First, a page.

1. This will be an extremely rare occurrence first of all as black bear are extremely skiddish.
2.  If a bear does enter your camp or does not run away immediately it is because they are either hungry or
     a curious bear as they have personalities just like you and me (this is a characteristic that can be displayed on the rare occasion by a cub or young adolescent.)
3. Black bears do not prefer to eat meat and very rarely do unless they come across an already deceased small mammal (carrion).   The most important thing to remember is DO NOT EVER IN ANY CIRCUMSTANCE FEED A BEAR!!!!  Many people think it is great to see bear close up from their vehicle or comfort of some type of shelter, however they do not consider others who may encounter that animal in the wild with only a backpack on and miles from civilization.  Once a bear is fed by a human it will associate people with an easy meal in which they do not have to expend a large amount of energy which is the primary feeding goal of a bear so don't ever in any circumstance feed a bear even if you see the starving ribs poking out of the cutest of bear cubs.  Bears who associate people with food will quickly become well-known characters and will most soon meet an the inevitable demise of a sure death.   If you feed a bear you are killing it; as simple that. 
4. Even curious bears scare off easily:  As goofy as it seems it is important not to engage a bear in any way.  Yelling and banging pots or trekking poles together should ward off a curious bear. 
5. Never run from a bear as it can entice a chase to begin in which you WILL NOT get far.  Running can initiate the bears instinctual.  If a bear does not retreat then simply walk away slowly and avoid long periods of direct eye contact which may be perceived as aggressive behavior to the bear.  Loosen your hip belt while walking away in the rare case that a chase does ensue.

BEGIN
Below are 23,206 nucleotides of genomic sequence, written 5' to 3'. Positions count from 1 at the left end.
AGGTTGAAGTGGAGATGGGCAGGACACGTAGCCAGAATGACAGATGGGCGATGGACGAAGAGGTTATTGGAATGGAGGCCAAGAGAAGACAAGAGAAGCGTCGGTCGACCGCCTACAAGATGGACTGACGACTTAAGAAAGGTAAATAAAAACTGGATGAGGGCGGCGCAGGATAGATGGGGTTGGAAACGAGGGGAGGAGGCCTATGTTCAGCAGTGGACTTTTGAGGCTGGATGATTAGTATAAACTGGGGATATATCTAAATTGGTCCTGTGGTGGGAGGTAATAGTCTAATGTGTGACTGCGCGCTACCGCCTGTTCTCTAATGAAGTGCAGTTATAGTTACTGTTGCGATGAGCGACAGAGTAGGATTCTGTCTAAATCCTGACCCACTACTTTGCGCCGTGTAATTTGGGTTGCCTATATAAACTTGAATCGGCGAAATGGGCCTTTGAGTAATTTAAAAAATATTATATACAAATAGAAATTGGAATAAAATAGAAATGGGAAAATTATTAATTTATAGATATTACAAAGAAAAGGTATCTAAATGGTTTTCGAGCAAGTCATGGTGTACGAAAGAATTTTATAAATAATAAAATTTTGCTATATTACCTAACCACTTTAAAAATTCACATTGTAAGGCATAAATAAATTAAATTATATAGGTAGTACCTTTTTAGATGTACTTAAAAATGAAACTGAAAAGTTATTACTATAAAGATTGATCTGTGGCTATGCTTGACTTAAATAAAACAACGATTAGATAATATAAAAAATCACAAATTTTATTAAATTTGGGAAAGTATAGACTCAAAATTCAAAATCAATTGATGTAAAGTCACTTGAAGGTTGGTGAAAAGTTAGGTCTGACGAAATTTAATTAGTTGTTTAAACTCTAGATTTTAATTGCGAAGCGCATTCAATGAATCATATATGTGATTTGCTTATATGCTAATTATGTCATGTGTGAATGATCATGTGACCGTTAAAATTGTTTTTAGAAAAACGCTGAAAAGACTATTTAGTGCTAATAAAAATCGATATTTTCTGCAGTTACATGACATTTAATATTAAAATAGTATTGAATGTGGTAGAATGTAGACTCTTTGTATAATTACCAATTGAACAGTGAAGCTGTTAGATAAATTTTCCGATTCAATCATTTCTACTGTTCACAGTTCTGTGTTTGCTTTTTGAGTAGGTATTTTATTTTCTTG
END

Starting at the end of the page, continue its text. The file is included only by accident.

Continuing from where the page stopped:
6.  Do not try to climb a tree as black bears are excellent climbers. (Ive attached some photos of these almost arboreal creatures that I saw on my thru-hike).
7.  In you ever do find yourself in a legitimate bear attack situation it is important to know what to do: If ever are in a physical encounter (attack) with a black bear DO NOT play dead.  Fight back with all your might. It could save your life.  Use rocks and target sensitive areas e.g. tip of the snout and eyes (these guys are tough and do not have many sensitive areas.)  Equip yourself with first aid knowledge and procedure if you ever enter the woods even for a day hike. 
8.  Now you have the knowledge and can be confident and relaxed when sharing and entering black bear habitat which is the most important aspect to appreciating and respecting black bears. 

Bears are awesome creatures and have amazing personalities and once you have seen one I can almost guarantee you will be in awe of this animal.  Seeing a bear in the wild is one of the most unforgettable experiences and leaves you anticipation for the next encounter.  I know it is a rare treat to see a bear in the wild and it is always a welcome experience for me on my backpacking trips.

I will end this post without delving into the other potential dangers of backpacking in another post due to the lengthiness of this one.  Please feel free to comment, discuss, or ask any questions related to this post or any other topic you are interested in.


Thursday, August 11, 2011

Welcome to RecklessBackpacker

Hello everyone,

Welcome to the RecklessBackpacker page.  This page will be dedicated to the enjoyment, understanding and appreciation of backpacking and the great outdoors and some of the exciting adventures that I have shared with her.  I am a young but seasoned backpacker from the great state of Georgia and my trail miles are well into the thousands with many exciting, dangerous, and often comical adventures.  I have made many of the greatest memories of my life on these adventures and I would like to share them and the knowledge i have learned with anyone who is interested.  The most notable of my life accomplishments begins with a complete thru hike of the Appalachian Trail in 2010.  I have included a slideshow in this first episode to serve as an introduction to myself and one of my longer expeditions.  Foresight of this blog will include stories from the trail and a plethora of great backpacking/hiking/camping tips for hikers with and endless budget, hikers on the college budget, and ideas for constructing and fabricating your own gear for hikers with no budget!  I will include posts on hiking light and saving the knees and back yet maintaing all the essentail comforts for an enjoyable and warm trip.  Ideas for day/weekend/week+ hikes all over the entire east coast of the United States!  Gear reviews, natural navigation, awesome videos, + much more and most importantly I want to include ideas for pieces that yall want to hear about.  Please contact me immediately with any topics that you would like me to cover and i will gladly oblidge.

Thanks to everyone for reading and watching!